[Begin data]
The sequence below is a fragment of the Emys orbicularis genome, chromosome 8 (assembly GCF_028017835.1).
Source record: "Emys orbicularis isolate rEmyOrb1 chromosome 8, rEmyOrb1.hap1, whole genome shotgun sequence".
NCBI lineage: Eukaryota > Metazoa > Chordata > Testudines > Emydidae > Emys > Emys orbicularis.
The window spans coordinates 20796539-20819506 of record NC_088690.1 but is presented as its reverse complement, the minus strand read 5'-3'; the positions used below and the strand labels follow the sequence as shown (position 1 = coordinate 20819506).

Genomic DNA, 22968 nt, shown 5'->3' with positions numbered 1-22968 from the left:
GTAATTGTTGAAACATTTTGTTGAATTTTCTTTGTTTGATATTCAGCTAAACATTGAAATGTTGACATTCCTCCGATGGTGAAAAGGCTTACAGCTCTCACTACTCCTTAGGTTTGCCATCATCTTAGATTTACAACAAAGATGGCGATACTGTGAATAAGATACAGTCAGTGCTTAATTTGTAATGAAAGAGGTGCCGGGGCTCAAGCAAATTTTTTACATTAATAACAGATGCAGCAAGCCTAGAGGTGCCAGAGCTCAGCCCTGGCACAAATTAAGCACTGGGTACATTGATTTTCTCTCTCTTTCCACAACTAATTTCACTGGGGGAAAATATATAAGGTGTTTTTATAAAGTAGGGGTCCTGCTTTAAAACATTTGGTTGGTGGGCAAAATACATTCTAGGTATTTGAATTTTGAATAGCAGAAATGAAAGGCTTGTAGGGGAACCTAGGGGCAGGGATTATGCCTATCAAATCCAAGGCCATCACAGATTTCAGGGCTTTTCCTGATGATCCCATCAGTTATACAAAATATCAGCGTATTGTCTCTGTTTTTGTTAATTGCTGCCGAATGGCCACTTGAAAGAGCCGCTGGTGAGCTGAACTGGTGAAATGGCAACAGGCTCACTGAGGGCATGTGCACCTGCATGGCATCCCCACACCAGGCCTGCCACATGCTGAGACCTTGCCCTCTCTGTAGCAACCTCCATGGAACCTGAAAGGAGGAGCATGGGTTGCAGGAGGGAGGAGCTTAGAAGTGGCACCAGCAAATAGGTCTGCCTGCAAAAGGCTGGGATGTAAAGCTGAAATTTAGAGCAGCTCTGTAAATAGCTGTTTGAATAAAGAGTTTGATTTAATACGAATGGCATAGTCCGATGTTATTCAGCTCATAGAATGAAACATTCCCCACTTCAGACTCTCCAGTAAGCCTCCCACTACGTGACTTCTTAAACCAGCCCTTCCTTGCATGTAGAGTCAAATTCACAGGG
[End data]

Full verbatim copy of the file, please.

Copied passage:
The sequence below is a fragment of the Emys orbicularis genome, chromosome 8 (assembly GCF_028017835.1).
Source record: "Emys orbicularis isolate rEmyOrb1 chromosome 8, rEmyOrb1.hap1, whole genome shotgun sequence".
NCBI lineage: Eukaryota > Metazoa > Chordata > Testudines > Emydidae > Emys > Emys orbicularis.
The window spans coordinates 20796539-20819506 of record NC_088690.1 but is presented as its reverse complement, the minus strand read 5'-3'; the positions used below and the strand labels follow the sequence as shown (position 1 = coordinate 20819506).

Genomic DNA, 22968 nt, shown 5'->3' with positions numbered 1-22968 from the left:
GTAATTGTTGAAACATTTTGTTGAATTTTCTTTGTTTGATATTCAGCTAAACATTGAAATGTTGACATTCCTCCGATGGTGAAAAGGCTTACAGCTCTCACTACTCCTTAGGTTTGCCATCATCTTAGATTTACAACAAAGATGGCGATACTGTGAATAAGATACAGTCAGTGCTTAATTTGTAATGAAAGAGGTGCCGGGGCTCAAGCAAATTTTTTACATTAATAACAGATGCAGCAAGCCTAGAGGTGCCAGAGCTCAGCCCTGGCACAAATTAAGCACTGGGTACATTGATTTTCTCTCTCTTTCCACAACTAATTTCACTGGGGGAAAATATATAAGGTGTTTTTATAAAGTAGGGGTCCTGCTTTAAAACATTTGGTTGGTGGGCAAAATACATTCTAGGTATTTGAATTTTGAATAGCAGAAATGAAAGGCTTGTAGGGGAACCTAGGGGCAGGGATTATGCCTATCAAATCCAAGGCCATCACAGATTTCAGGGCTTTTCCTGATGATCCCATCAGTTATACAAAATATCAGCGTATTGTCTCTGTTTTTGTTAATTGCTGCCGAATGGCCACTTGAAAGAGCCGCTGGTGAGCTGAACTGGTGAAATGGCAACAGGCTCACTGAGGGCATGTGCACCTGCATGGCATCCCCACACCAGGCCTGCCACATGCTGAGACCTTGCCCTCTCTGTAGCAACCTCCATGGAACCTGAAAGGAGGAGCATGGGTTGCAGGAGGGAGGAGCTTAGAAGTGGCACCAGCAAATAGGTCTGCCTGCAAAAGGCTGGGATGTAAAGCTGAAATTTAGAGCAGCTCTGTAAATAGCTGTTTGAATAAAGAGTTTGATTTAATACGAATGGCATAGTCCGATGTTATTCAGCTCATAGAATGAAACATTCCCCACTTCAGACTCTCCAGTAAGCCTCCCACTACGTGACTTCTTAAACCAGCCCTTCCTTGCATGTAGAGTCAAATTCACAGGG